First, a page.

Is there lead in my water? How do I know if my water is safe to drink?

The water quality in Allegheny County is improving. Still, if there is lead in your water or home, you’ll want to take it seriously. Find out how to assess and reduce your risk.


Recently, the lead levels in Pittsburgh water tested at one of the lowest levels in more than two decades.That said, individual households or neighborhoods may still have issues. Most of the lead in people’s water supply today comes from location-specific sources, such as lead service lines running from a house to the water main, lead pipes (more likely in houses built before 1986), lead soldering on pipes or brass faucets. Over time, water corrodes the metal, and the lead seeps into the water. 

These sources of lead could contaminate your home’s water, even if the overall water in your area is safe. As Pittsburgh’s water equity task force has shown, such problems disproportionately affect people of color and residents of low-income neighborhoods, who are more likely to live in areas with underfunded or outdated infrastructure. 

It’s also worth noting that water isn’t the top cause of lead poisoning in Allegheny County (even if it’s the first one that comes to mind for most people). According to recent Allegheny County Health Department inspections, paint and dust are bigger threats. With that in mind, this guide includes information about testing for lead in these other sources, too.

If you detect lead in your home, take it seriously. Lead is a neurotoxin that can be dangerous even in small amounts. Elevated lead levels in children can cause problems with brain and nervous system development, behavior, learning, speech and hearing. Prolonged exposure in adults can cause high blood pressure, heart disease, kidney disease and fertility issues, plus short-term symptoms like nausea and memory loss or distractibility.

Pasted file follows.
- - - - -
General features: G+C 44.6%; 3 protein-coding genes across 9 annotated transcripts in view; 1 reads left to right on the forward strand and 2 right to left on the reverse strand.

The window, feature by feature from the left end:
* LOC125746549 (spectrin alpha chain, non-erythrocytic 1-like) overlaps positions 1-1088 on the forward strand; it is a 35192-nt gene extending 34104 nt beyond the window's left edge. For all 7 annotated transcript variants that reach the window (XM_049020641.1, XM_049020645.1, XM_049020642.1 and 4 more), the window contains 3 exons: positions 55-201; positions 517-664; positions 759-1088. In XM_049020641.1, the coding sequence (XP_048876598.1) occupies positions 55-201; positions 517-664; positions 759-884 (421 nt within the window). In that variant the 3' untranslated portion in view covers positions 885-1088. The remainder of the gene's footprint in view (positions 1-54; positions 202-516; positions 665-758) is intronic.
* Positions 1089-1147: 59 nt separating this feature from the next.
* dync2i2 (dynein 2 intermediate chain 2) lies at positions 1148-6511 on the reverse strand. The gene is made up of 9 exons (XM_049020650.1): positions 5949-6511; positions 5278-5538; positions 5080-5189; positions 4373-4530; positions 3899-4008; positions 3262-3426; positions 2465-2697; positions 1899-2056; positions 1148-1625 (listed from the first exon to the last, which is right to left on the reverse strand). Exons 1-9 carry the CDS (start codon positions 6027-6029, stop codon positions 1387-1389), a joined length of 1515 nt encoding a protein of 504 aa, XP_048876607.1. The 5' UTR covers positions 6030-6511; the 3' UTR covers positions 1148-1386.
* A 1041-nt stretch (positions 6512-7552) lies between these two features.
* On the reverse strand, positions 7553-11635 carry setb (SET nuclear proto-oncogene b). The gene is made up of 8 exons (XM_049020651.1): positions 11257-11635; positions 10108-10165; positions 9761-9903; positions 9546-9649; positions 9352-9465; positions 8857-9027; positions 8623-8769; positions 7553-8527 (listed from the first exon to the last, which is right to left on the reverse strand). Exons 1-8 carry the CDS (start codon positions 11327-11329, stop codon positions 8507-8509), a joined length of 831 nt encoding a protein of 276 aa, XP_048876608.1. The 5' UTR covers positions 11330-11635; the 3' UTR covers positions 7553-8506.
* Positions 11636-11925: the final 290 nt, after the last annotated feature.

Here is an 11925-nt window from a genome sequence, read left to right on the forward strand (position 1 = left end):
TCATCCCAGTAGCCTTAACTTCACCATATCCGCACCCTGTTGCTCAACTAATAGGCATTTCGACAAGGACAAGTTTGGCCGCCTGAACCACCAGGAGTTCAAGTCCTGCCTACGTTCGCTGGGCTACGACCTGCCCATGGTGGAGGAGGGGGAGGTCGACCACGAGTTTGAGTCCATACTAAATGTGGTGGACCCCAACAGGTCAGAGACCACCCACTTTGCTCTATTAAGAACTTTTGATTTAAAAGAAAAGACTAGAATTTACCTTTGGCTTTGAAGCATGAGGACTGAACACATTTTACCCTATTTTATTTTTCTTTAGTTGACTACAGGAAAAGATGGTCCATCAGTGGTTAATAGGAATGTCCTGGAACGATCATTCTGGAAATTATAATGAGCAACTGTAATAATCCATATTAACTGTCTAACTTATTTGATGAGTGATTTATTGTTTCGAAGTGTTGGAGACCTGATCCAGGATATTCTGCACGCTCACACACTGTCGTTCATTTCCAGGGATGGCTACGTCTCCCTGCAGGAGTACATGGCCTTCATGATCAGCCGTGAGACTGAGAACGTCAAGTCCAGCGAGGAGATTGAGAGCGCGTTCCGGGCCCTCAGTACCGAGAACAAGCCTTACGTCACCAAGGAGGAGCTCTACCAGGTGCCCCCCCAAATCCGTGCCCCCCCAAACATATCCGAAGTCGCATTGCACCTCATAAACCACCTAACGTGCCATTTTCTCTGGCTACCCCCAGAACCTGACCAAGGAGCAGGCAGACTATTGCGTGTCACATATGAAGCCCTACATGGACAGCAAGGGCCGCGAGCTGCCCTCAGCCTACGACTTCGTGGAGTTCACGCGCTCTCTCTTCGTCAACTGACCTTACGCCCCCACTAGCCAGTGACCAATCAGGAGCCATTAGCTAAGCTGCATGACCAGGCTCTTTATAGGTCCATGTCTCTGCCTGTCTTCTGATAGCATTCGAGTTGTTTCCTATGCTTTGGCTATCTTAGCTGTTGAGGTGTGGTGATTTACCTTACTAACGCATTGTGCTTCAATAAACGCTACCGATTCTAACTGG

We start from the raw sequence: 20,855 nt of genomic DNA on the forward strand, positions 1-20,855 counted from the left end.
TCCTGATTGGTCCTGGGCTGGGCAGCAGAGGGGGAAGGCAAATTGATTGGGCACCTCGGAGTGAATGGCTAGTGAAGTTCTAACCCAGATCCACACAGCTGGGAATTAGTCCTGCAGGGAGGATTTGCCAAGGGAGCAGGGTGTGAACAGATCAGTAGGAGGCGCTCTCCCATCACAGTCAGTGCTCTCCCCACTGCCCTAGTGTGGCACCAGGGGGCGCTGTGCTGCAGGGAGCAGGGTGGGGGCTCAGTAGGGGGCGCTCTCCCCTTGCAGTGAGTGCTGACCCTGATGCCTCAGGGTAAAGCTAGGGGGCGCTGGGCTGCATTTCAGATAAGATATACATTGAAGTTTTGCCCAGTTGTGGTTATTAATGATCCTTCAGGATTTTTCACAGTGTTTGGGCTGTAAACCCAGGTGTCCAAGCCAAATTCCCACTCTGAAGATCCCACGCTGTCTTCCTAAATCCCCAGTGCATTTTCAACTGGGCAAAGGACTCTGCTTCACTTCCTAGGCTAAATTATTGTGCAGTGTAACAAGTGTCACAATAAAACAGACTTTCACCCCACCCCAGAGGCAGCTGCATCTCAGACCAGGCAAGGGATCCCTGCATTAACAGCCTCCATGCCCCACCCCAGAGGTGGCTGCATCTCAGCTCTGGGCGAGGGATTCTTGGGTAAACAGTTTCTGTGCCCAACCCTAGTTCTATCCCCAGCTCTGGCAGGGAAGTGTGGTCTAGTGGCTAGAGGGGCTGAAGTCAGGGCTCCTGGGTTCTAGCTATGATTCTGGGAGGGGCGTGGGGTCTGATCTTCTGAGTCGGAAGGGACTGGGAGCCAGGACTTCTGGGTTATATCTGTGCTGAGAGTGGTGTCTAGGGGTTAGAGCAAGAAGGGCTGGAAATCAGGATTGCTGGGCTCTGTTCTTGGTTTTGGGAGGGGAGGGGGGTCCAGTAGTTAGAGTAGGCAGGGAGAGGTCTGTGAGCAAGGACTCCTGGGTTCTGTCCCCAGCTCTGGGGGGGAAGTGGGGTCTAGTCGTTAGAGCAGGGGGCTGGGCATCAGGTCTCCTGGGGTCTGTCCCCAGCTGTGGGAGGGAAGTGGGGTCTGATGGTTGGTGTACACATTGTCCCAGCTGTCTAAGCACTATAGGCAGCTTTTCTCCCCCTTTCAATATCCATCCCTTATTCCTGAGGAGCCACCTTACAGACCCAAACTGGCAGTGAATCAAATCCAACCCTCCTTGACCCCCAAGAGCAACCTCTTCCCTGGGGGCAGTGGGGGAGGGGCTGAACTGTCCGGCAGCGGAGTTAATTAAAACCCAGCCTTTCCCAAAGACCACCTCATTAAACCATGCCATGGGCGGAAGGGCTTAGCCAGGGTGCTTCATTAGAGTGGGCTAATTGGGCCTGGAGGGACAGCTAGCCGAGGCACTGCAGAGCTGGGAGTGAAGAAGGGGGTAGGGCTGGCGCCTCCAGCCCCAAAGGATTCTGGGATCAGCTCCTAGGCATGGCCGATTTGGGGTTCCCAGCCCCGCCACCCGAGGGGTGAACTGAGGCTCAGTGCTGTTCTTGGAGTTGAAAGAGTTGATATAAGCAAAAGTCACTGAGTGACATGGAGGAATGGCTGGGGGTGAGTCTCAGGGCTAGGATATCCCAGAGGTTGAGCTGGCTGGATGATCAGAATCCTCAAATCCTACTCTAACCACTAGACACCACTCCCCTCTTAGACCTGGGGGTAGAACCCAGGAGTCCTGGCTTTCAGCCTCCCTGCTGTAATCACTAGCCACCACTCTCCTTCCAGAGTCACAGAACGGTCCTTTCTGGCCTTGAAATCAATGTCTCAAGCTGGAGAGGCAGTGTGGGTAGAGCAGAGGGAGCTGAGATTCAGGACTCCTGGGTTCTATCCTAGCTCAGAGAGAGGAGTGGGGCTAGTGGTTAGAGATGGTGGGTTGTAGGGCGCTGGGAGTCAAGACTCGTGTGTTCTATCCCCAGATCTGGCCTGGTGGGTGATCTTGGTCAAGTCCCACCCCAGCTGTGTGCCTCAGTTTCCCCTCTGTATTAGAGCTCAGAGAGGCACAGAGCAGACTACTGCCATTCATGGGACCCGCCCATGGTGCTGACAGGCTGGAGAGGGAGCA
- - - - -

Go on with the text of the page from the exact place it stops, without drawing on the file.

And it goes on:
How do I figure out if there’s lead in my house or water?

If you’re concerned about your lead exposure, you might opt for a full home lead risk assessment. This assessment, performed by professionals, includes tests of your paint, dust and soil — the most common sources of lead exposure — as well as your water, if that seems like a risk factor in your case. 


Household sources of lead include more than just water. Other common sources of exposure include paint, dust and soil. Source:

As part of the local “Get the Lead Out, Pittsburgh” initiative, coordinated by the nonprofit Women for a Healthy Environment, you could be eligible for a free or reduced-cost lead risk assessment.  Fill out this form to register.

The Allegheny County Health Department also provides some free resources to qualifying households. These resources include blood lead level testing for children who are uninsured or underinsured and free full home lead assessments for households with children whose blood lead levels are elevated by the Center for Disease Control’s standards (above 5 ppb). The ACHD’s “Get Ahead of Lead” resource list contains more information and instructions for who to contact. 

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